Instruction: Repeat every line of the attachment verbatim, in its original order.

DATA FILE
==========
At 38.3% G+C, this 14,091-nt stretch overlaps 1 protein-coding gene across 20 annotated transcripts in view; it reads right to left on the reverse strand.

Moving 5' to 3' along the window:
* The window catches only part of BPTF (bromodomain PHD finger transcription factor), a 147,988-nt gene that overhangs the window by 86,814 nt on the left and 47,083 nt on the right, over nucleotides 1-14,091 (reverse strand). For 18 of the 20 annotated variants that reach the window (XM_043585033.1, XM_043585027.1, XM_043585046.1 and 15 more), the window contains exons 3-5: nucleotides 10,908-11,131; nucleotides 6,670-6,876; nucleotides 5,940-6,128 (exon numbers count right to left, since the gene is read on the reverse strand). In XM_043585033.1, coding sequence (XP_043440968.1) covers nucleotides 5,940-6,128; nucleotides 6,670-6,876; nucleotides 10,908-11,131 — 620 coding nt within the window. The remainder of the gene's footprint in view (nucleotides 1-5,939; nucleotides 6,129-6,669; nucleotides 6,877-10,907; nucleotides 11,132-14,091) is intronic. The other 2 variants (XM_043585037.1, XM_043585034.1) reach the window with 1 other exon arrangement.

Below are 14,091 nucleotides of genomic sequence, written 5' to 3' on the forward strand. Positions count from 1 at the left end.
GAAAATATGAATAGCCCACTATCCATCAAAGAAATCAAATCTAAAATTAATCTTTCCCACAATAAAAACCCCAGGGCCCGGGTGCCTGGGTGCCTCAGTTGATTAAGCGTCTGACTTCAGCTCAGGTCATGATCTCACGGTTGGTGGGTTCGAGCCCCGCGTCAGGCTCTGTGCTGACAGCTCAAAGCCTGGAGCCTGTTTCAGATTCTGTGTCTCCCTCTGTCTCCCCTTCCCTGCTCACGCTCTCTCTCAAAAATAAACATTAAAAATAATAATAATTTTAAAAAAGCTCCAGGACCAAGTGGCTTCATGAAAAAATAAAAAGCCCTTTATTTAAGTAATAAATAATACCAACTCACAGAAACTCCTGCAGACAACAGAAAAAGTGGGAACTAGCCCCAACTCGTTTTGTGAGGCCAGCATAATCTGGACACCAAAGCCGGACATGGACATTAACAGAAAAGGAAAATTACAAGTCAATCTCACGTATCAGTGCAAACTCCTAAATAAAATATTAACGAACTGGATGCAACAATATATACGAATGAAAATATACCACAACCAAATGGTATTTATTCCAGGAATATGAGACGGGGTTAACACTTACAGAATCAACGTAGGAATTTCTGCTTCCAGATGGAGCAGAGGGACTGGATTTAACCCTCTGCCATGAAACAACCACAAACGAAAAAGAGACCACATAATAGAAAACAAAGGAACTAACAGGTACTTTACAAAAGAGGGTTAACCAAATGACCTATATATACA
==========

At 38.3% G+C, this 14,091-nt stretch overlaps 1 protein-coding gene across 20 annotated transcripts in view; it reads right to left on the reverse strand.

Moving 5' to 3' along the window:
* The window catches only part of BPTF (bromodomain PHD finger transcription factor), a 147,988-nt gene that overhangs the window by 86,814 nt on the left and 47,083 nt on the right, over nucleotides 1-14,091 (reverse strand). For 18 of the 20 annotated variants that reach the window (XM_043585033.1, XM_043585027.1, XM_043585046.1 and 15 more), the window contains exons 3-5: nucleotides 10,908-11,131; nucleotides 6,670-6,876; nucleotides 5,940-6,128 (exon numbers count right to left, since the gene is read on the reverse strand). In XM_043585033.1, coding sequence (XP_043440968.1) covers nucleotides 5,940-6,128; nucleotides 6,670-6,876; nucleotides 10,908-11,131 — 620 coding nt within the window. The remainder of the gene's footprint in view (nucleotides 1-5,939; nucleotides 6,129-6,669; nucleotides 6,877-10,907; nucleotides 11,132-14,091) is intronic. The other 2 variants (XM_043585037.1, XM_043585034.1) reach the window with 1 other exon arrangement.

Below are 14,091 nucleotides of genomic sequence, written 5' to 3' on the forward strand. Positions count from 1 at the left end.
GAAAATATGAATAGCCCACTATCCATCAAAGAAATCAAATCTAAAATTAATCTTTCCCACAATAAAAACCCCAGGGCCCGGGTGCCTGGGTGCCTCAGTTGATTAAGCGTCTGACTTCAGCTCAGGTCATGATCTCACGGTTGGTGGGTTCGAGCCCCGCGTCAGGCTCTGTGCTGACAGCTCAAAGCCTGGAGCCTGTTTCAGATTCTGTGTCTCCCTCTGTCTCCCCTTCCCTGCTCACGCTCTCTCTCAAAAATAAACATTAAAAATAATAATAATTTTAAAAAAGCTCCAGGACCAAGTGGCTTCATGAAAAAATAAAAAGCCCTTTATTTAAGTAATAAATAATACCAACTCACAGAAACTCCTGCAGACAACAGAAAAAGTGGGAACTAGCCCCAACTCGTTTTGTGAGGCCAGCATAATCTGGACACCAAAGCCGGACATGGACATTAACAGAAAAGGAAAATTACAAGTCAATCTCACGTATCAGTGCAAACTCCTAAATAAAATATTAACGAACTGGATGCAACAATATATACGAATGAAAATATACCACAACCAAATGGTATTTATTCCAGGAATATGAGACGGGGTTAACACTTACAGAATCAACGTAGGAATTTCTGCTTCCAGATGGAGCAGAGGGACTGGATTTAACCCTCTGCCATGAAACAACCACAAACGAAAAAGAGACCACATAATAGAAAACAAAGGAACTAACAGGTACTTTACAAAAGAGGGTTAACCAAATGACCTATATATACA